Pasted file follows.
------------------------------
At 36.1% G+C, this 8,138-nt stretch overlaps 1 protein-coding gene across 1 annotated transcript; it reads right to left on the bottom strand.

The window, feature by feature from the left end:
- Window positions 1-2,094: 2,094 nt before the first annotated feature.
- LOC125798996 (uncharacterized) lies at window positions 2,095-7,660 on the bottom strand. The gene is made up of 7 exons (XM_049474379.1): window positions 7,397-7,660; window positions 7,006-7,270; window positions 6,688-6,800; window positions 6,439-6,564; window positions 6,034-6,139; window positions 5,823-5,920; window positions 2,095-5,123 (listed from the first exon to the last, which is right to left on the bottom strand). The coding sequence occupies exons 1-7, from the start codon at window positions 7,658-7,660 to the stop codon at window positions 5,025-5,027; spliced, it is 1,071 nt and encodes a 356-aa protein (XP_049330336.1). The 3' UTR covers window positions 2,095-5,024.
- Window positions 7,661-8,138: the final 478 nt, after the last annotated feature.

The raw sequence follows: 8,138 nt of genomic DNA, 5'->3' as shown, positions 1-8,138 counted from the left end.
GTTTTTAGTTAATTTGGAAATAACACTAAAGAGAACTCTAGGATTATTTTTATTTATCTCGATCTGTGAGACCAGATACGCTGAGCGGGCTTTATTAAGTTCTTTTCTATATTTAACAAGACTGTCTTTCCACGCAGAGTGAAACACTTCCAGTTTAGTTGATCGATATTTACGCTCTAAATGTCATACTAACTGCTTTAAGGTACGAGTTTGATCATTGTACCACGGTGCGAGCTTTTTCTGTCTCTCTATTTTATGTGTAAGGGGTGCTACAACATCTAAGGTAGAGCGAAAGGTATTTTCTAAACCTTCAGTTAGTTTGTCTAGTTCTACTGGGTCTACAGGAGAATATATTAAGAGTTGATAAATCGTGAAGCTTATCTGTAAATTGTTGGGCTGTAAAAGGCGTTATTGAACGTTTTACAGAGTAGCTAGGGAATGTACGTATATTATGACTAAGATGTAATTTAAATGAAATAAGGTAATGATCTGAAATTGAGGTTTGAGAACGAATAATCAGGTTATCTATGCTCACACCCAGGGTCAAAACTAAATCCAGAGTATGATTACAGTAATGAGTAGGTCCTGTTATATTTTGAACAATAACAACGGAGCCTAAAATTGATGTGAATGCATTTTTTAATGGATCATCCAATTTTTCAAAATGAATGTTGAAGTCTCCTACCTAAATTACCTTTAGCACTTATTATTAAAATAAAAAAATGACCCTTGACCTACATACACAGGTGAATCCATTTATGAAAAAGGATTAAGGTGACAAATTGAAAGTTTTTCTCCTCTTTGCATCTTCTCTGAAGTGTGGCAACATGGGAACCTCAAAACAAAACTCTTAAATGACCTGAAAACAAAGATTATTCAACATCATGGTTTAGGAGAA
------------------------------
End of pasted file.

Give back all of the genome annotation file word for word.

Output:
At 36.1% G+C, this 8,138-nt stretch overlaps 1 protein-coding gene across 1 annotated transcript; it reads right to left on the bottom strand.

The window, feature by feature from the left end:
- Window positions 1-2,094: 2,094 nt before the first annotated feature.
- LOC125798996 (uncharacterized) lies at window positions 2,095-7,660 on the bottom strand. The gene is made up of 7 exons (XM_049474379.1): window positions 7,397-7,660; window positions 7,006-7,270; window positions 6,688-6,800; window positions 6,439-6,564; window positions 6,034-6,139; window positions 5,823-5,920; window positions 2,095-5,123 (listed from the first exon to the last, which is right to left on the bottom strand). The coding sequence occupies exons 1-7, from the start codon at window positions 7,658-7,660 to the stop codon at window positions 5,025-5,027; spliced, it is 1,071 nt and encodes a 356-aa protein (XP_049330336.1). The 3' UTR covers window positions 2,095-5,024.
- Window positions 7,661-8,138: the final 478 nt, after the last annotated feature.

The raw sequence follows: 8,138 nt of genomic DNA, 5'->3' as shown, positions 1-8,138 counted from the left end.
GTTTTTAGTTAATTTGGAAATAACACTAAAGAGAACTCTAGGATTATTTTTATTTATCTCGATCTGTGAGACCAGATACGCTGAGCGGGCTTTATTAAGTTCTTTTCTATATTTAACAAGACTGTCTTTCCACGCAGAGTGAAACACTTCCAGTTTAGTTGATCGATATTTACGCTCTAAATGTCATACTAACTGCTTTAAGGTACGAGTTTGATCATTGTACCACGGTGCGAGCTTTTTCTGTCTCTCTATTTTATGTGTAAGGGGTGCTACAACATCTAAGGTAGAGCGAAAGGTATTTTCTAAACCTTCAGTTAGTTTGTCTAGTTCTACTGGGTCTACAGGAGAATATATTAAGAGTTGATAAATCGTGAAGCTTATCTGTAAATTGTTGGGCTGTAAAAGGCGTTATTGAACGTTTTACAGAGTAGCTAGGGAATGTACGTATATTATGACTAAGATGTAATTTAAATGAAATAAGGTAATGATCTGAAATTGAGGTTTGAGAACGAATAATCAGGTTATCTATGCTCACACCCAGGGTCAAAACTAAATCCAGAGTATGATTACAGTAATGAGTAGGTCCTGTTATATTTTGAACAATAACAACGGAGCCTAAAATTGATGTGAATGCATTTTTTAATGGATCATCCAATTTTTCAAAATGAATGTTGAAGTCTCCTACCTAAATTACCTTTAGCACTTATTATTAAAATAAAAAAATGACCCTTGACCTACATACACAGGTGAATCCATTTATGAAAAAGGATTAAGGTGACAAATTGAAAGTTTTTCTCCTCTTTGCATCTTCTCTGAAGTGTGGCAACATGGGAACCTCAAAACAAAACTCTTAAATGACCTGAAAACAAAGATTATTCAACATCATGGTTTAGGAGAA